Dec 2, 2013, Vol. 19, No. 12 • By THE SCRAPBOOK
The Washington Post, like many publications, has been observing the 50th anniversary of John F. Kennedy’s assassination in considerable detail. No, make that lurid detail. No day has gone by in recent weeks without extended lists, recycled photographs, old reminiscences, new theories, and the sort of relentless politico-journalistic navel-gazing that has turned the reading public, in the Internet age, against the mainstream media.
2:00 PM, Nov 18, 2013 • By JOSEPH EPSTEIN
This isn’t going to be a good week for me. Friday will mark the 50th anniversary of the death in Dallas of President John F. Kennedy, and between now and then I expect a complete media blitz—make that a blitzkrieg—of stories, films, docudramas, book reviews, and counterfactual explorations about the event and, by extension, about all that the nation lost with the death of the brilliant but ill-fated president. Dallas policemen, such media duffers as Bob Schieffer and Jim Lehrer, Lee Harvey Oswald’s dentist, Jack Ruby’s rabbi, everyone still alive who has any memory of or connection with the assassination will be called upon to cough up his driblet of information.
Where was John F. Kennedy on the ideological spectrum?Nov 25, 2013, Vol. 19, No. 11 • By RONALD RADOSH
Reading this provocative and compelling analysis of John F. Kennedy’s political vision, I could not help but think of the reaction Arthur M. Schlesinger Jr. had when his colleague John P. Diggins told him he was writing a book favorable to Ronald Reagan’s presidency. “Please,” Schlesinger said, “don’t make him look too good.” If Schlesinger were still alive and able to read Stoll’s new account, he would undoubtedly turn purple. One thing is certain: Ira Stoll’s Kennedy is not the same as Arthur Schlesinger’s.
Nov 25, 2013, Vol. 19, No. 11 • By THE SCRAPBOOK
John Forbes Kerry is one of those upper-middle-class East Coast types of estimable lineage and impeccable credentials (St. Paul’s, Yale, U.S. Navy) whose tribal habits were the subject of the late sociologist E. Digby Baltzell (The Protestant -Establishment, Puritan Boston and Quaker Philadelphia, etc.). Baltzell popularized the term WASP (White Anglo-Saxon Protestant)—-although Kerry is Roman Catholic, not Protestant—and explored the historic WASP ascendancy in American business, education, cultural institutions, and government.
10:16 AM, Oct 17, 2013 • By MARK HEMINGWAY
The fiftieth anniversary of the assassination of President Kennedy is nearly upon us, so one would expect America's public intellectuals to be gearing up to present a series of sober and illuminating reflections about the tragedy's cultural and political legacy.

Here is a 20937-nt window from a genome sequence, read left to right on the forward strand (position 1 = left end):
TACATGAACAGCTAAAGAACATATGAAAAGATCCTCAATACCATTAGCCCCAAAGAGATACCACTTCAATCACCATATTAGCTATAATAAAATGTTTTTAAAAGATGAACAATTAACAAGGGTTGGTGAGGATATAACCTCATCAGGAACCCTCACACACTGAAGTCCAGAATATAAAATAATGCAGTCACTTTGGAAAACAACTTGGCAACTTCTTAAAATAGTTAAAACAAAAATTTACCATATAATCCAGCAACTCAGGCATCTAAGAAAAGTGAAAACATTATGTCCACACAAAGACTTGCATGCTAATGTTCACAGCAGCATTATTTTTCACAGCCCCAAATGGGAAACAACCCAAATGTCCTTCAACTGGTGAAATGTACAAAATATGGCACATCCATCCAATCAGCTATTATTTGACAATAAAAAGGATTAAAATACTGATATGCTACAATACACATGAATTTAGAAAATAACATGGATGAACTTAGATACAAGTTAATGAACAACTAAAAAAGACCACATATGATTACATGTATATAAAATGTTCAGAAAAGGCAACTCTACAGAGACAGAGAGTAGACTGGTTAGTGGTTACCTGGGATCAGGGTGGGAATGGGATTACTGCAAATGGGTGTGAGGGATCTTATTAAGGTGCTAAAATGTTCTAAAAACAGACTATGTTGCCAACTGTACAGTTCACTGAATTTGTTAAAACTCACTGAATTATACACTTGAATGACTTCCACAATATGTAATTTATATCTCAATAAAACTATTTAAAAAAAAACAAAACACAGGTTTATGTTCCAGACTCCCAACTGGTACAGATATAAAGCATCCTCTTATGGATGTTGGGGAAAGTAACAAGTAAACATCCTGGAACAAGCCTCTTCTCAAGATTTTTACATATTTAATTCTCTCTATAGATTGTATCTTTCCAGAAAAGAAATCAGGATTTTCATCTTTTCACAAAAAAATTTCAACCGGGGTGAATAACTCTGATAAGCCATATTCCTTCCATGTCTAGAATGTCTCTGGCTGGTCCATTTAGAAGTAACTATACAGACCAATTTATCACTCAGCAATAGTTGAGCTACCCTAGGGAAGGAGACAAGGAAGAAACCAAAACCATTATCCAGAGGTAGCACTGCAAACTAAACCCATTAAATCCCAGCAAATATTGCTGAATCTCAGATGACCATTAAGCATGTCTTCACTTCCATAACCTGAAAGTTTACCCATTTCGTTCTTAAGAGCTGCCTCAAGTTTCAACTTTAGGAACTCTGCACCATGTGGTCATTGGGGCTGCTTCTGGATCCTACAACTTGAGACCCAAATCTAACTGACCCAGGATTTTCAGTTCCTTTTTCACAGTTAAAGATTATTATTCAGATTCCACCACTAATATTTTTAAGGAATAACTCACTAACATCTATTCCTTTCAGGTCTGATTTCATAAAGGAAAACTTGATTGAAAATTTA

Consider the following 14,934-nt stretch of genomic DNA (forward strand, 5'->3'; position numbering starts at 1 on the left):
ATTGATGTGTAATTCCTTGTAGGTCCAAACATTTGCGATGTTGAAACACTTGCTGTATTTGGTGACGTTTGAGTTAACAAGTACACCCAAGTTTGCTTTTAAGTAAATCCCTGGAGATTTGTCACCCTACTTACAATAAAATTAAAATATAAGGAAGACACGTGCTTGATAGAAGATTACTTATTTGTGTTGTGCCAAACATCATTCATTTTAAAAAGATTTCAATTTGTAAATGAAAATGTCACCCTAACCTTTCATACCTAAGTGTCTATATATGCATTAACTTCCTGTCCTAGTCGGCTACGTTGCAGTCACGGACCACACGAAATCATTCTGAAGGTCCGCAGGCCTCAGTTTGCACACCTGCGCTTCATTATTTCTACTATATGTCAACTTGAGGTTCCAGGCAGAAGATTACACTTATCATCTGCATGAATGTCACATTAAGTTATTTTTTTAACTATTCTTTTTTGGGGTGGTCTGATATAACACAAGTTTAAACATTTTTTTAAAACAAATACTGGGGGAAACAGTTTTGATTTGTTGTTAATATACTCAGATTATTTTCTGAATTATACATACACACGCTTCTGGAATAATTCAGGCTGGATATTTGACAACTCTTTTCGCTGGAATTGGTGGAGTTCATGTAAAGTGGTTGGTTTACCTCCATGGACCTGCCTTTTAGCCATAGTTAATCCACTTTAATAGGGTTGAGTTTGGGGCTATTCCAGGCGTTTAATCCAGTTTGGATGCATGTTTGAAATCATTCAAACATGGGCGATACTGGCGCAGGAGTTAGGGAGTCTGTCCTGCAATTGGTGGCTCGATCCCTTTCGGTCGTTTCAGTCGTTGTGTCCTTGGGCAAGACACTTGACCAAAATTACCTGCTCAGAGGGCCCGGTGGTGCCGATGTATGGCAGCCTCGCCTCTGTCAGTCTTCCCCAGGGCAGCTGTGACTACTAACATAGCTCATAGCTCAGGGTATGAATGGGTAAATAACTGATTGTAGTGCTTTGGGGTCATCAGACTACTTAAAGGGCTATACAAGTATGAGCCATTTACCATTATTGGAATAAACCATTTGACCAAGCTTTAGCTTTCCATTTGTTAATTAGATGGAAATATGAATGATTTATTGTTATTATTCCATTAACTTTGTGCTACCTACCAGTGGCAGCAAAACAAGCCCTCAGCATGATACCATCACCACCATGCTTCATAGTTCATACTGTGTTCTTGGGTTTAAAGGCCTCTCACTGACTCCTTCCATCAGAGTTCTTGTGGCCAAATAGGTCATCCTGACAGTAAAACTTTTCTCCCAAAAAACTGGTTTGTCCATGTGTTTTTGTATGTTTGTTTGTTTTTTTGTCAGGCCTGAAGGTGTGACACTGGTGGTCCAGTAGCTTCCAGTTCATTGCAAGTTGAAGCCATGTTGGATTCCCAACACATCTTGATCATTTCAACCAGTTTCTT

Of course, that's not going to happen. Any misty-eyed resonance that can be wrung out of JFK's death is already being exploited by our elite media gatekeepers to advance a political agenda.
As my good friend Dante often said…9:00 AM, Sep 10, 2013 • By GEOFFREY NORMAN
Speaking in support of military action against Syria, Alexander Bolton of The Hill reports, Senator Harry Reid brought up the example of Nazi Germany and the Holocaust:
8:10 AM, Dec 20, 2012 • By JEFFREY H. ANDERSON
It has become increasingly clear that the Obama-era Democrats view every major societal event as a new invitation to spend money, centralize power, or both. The horrendous shootings in Connecticut have the Democrats lobbying not only for new legislation, but new federal legislation — and hence more federal power — rather than entrusting the passage of any such legislation to the states. Meanwhile, the damage from Hurricane Sandy has the Democrats looking to do the only thing that they might enjoy even more than enacting cumbersome legislation — spending borrowed money.<
Sally Bedell Smith and the many forms of monarchy. Oct 8, 2012, Vol. 18, No. 04 • By NOEMIE EMERY
Sally Bedell Smith has a thing for kings. Or, not kings quite so much as powerful people who form courts around themselves as a function of power or wealth.
1:23 PM, Jan 27, 2012 • By JEFFREY H. ANDERSON
During last night’s debate, Mitt Romney responded to Newt Gingrich’s proposal that America establish a lunar colony by the end of the decade by saying that if someone presented him with that proposal, “I’d say, ‘You’re fired.’” While one might think Romney justified in firing someone who pitched Gingrich’s specific proposal, Romney gave the distinct impression that he also might have fired John F. Kennedy back in 1962.
4:01 PM, May 26, 2011 • By JEFFREY H. ANDERSON
Writing in USA Today, Neil Armstrong, Gene Cernan, and Jim Lovell —the first and last men on the moon, and the commanders of Apollo 11, 17, and 13 — highlight another example of President Obama’s lack of faith in American exceptionalism. In a piece entitled, “Is Obama Grounding JFK’s Space Legacy?” the three astronauts (now 80, 77, and 83 years old) write: